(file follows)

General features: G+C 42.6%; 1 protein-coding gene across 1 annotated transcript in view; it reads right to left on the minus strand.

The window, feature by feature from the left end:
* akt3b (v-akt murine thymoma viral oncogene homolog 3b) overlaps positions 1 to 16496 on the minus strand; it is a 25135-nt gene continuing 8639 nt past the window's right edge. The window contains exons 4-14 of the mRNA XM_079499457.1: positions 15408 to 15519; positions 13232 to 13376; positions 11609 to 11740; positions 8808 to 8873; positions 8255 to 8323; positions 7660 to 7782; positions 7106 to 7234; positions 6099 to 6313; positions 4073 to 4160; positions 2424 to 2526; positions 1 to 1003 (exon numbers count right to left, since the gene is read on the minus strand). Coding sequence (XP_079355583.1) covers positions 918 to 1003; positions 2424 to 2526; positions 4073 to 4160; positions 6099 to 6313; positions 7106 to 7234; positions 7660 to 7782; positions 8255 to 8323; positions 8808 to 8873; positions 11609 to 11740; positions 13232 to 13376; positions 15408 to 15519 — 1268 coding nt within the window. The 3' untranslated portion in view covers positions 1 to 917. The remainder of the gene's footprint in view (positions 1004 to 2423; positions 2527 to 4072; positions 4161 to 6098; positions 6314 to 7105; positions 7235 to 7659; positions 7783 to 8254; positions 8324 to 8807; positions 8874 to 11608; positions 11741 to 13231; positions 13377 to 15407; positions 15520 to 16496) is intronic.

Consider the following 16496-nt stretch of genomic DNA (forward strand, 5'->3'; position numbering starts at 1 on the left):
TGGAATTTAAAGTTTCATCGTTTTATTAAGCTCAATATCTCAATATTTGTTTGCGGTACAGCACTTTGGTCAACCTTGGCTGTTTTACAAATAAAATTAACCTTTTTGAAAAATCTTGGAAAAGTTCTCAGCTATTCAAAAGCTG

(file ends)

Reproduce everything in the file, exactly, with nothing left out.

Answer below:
General features: G+C 42.6%; 1 protein-coding gene across 1 annotated transcript in view; it reads right to left on the minus strand.

The window, feature by feature from the left end:
* akt3b (v-akt murine thymoma viral oncogene homolog 3b) overlaps positions 1 to 16496 on the minus strand; it is a 25135-nt gene continuing 8639 nt past the window's right edge. The window contains exons 4-14 of the mRNA XM_079499457.1: positions 15408 to 15519; positions 13232 to 13376; positions 11609 to 11740; positions 8808 to 8873; positions 8255 to 8323; positions 7660 to 7782; positions 7106 to 7234; positions 6099 to 6313; positions 4073 to 4160; positions 2424 to 2526; positions 1 to 1003 (exon numbers count right to left, since the gene is read on the minus strand). Coding sequence (XP_079355583.1) covers positions 918 to 1003; positions 2424 to 2526; positions 4073 to 4160; positions 6099 to 6313; positions 7106 to 7234; positions 7660 to 7782; positions 8255 to 8323; positions 8808 to 8873; positions 11609 to 11740; positions 13232 to 13376; positions 15408 to 15519 — 1268 coding nt within the window. The 3' untranslated portion in view covers positions 1 to 917. The remainder of the gene's footprint in view (positions 1004 to 2423; positions 2527 to 4072; positions 4161 to 6098; positions 6314 to 7105; positions 7235 to 7659; positions 7783 to 8254; positions 8324 to 8807; positions 8874 to 11608; positions 11741 to 13231; positions 13377 to 15407; positions 15520 to 16496) is intronic.

Consider the following 16496-nt stretch of genomic DNA (forward strand, 5'->3'; position numbering starts at 1 on the left):
TGGAATTTAAAGTTTCATCGTTTTATTAAGCTCAATATCTCAATATTTGTTTGCGGTACAGCACTTTGGTCAACCTTGGCTGTTTTACAAATAAAATTAACCTTTTTGAAAAATCTTGGAAAAGTTCTCAGCTATTCAAAAGCTG